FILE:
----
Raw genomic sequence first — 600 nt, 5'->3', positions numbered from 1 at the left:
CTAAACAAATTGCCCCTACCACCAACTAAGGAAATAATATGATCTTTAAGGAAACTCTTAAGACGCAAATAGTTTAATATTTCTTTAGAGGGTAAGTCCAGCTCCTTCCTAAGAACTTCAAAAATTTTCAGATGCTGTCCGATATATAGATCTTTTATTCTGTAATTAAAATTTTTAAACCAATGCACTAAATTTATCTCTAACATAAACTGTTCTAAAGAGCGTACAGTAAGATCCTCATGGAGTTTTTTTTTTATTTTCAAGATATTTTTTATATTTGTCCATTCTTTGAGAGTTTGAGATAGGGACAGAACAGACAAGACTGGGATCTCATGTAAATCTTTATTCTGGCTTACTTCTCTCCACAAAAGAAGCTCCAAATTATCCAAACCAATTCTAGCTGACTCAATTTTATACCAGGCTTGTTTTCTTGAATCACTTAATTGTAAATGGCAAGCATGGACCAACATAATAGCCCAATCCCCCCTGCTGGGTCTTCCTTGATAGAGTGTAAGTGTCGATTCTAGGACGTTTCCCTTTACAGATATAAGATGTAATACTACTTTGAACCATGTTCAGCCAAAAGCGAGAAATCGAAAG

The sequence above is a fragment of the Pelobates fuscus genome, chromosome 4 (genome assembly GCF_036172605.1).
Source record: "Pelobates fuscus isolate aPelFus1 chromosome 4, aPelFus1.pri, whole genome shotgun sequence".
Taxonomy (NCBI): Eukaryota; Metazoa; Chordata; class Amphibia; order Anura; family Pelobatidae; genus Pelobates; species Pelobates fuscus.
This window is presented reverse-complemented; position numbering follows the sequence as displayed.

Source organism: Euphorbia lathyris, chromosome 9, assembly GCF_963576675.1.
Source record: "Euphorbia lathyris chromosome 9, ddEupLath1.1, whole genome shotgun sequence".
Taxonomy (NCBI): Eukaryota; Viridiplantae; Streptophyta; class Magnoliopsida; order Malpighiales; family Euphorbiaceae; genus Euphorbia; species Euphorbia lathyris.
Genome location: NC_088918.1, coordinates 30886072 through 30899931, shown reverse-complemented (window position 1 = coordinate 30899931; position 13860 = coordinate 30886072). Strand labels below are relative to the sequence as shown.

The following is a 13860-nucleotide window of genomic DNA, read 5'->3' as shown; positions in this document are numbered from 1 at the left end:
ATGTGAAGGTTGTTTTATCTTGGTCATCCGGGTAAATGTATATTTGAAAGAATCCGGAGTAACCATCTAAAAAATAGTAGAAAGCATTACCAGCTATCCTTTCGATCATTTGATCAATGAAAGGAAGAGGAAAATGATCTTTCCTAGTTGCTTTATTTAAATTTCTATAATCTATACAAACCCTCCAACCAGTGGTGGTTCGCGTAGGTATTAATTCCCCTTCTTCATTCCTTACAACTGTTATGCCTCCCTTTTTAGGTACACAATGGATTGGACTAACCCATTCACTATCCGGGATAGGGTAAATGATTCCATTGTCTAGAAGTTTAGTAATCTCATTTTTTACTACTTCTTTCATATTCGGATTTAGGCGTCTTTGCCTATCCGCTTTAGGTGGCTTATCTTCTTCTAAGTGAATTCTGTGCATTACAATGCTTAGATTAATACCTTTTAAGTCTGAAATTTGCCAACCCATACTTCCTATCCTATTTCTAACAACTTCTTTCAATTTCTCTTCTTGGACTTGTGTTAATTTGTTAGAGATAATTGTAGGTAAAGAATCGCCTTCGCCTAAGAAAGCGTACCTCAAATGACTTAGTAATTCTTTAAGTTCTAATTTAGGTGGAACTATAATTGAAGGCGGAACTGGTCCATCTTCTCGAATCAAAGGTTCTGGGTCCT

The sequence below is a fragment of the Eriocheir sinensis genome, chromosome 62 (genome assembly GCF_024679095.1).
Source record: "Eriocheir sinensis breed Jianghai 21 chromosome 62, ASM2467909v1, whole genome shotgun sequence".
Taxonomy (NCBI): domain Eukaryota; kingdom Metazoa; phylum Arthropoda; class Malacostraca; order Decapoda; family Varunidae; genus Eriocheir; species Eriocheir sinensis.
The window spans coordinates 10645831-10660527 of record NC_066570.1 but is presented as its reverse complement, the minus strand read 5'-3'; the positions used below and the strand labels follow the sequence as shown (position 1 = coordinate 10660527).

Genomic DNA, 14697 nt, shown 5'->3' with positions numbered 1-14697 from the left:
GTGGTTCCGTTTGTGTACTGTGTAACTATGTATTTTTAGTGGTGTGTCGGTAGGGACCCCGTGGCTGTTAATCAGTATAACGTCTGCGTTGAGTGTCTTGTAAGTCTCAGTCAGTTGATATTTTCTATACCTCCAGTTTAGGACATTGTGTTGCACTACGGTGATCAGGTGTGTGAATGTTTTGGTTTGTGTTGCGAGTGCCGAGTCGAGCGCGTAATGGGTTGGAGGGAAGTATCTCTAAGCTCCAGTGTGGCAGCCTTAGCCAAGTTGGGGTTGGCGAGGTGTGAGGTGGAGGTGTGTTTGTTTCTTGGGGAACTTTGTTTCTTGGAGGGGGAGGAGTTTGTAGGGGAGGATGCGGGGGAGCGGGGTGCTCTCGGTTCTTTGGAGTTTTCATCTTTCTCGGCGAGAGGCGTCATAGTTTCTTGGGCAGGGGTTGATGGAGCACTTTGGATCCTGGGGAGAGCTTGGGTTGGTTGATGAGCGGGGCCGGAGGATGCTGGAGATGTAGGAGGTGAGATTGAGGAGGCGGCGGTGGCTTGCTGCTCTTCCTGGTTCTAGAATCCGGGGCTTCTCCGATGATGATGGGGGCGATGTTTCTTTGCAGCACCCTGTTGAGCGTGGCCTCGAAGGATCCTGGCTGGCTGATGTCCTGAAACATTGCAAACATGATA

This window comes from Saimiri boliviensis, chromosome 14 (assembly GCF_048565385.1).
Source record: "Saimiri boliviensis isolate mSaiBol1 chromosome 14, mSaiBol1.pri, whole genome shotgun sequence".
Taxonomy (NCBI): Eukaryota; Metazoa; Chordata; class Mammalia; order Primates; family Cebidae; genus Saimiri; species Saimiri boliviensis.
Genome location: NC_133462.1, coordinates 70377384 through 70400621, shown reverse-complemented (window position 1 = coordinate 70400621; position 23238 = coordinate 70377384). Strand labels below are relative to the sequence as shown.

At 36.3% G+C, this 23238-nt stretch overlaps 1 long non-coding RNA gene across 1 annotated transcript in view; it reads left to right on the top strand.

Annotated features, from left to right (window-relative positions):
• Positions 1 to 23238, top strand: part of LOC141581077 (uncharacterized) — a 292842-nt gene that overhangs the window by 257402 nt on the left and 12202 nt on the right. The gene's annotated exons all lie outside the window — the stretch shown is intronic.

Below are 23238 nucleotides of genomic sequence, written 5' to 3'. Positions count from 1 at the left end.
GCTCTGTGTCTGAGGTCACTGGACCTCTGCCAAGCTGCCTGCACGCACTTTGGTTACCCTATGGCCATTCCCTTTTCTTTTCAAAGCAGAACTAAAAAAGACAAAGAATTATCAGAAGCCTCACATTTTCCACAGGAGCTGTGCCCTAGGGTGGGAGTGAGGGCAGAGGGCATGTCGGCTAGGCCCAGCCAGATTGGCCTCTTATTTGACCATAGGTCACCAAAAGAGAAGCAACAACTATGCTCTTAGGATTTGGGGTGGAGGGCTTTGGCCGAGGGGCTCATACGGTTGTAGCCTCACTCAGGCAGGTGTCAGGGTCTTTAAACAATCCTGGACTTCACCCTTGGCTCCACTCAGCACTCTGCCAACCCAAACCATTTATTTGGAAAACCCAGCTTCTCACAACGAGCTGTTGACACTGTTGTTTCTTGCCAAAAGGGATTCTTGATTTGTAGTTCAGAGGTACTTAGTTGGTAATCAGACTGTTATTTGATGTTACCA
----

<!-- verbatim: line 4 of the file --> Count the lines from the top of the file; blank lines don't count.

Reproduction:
Source record: "Pelobates fuscus isolate aPelFus1 chromosome 4, aPelFus1.pri, whole genome shotgun sequence".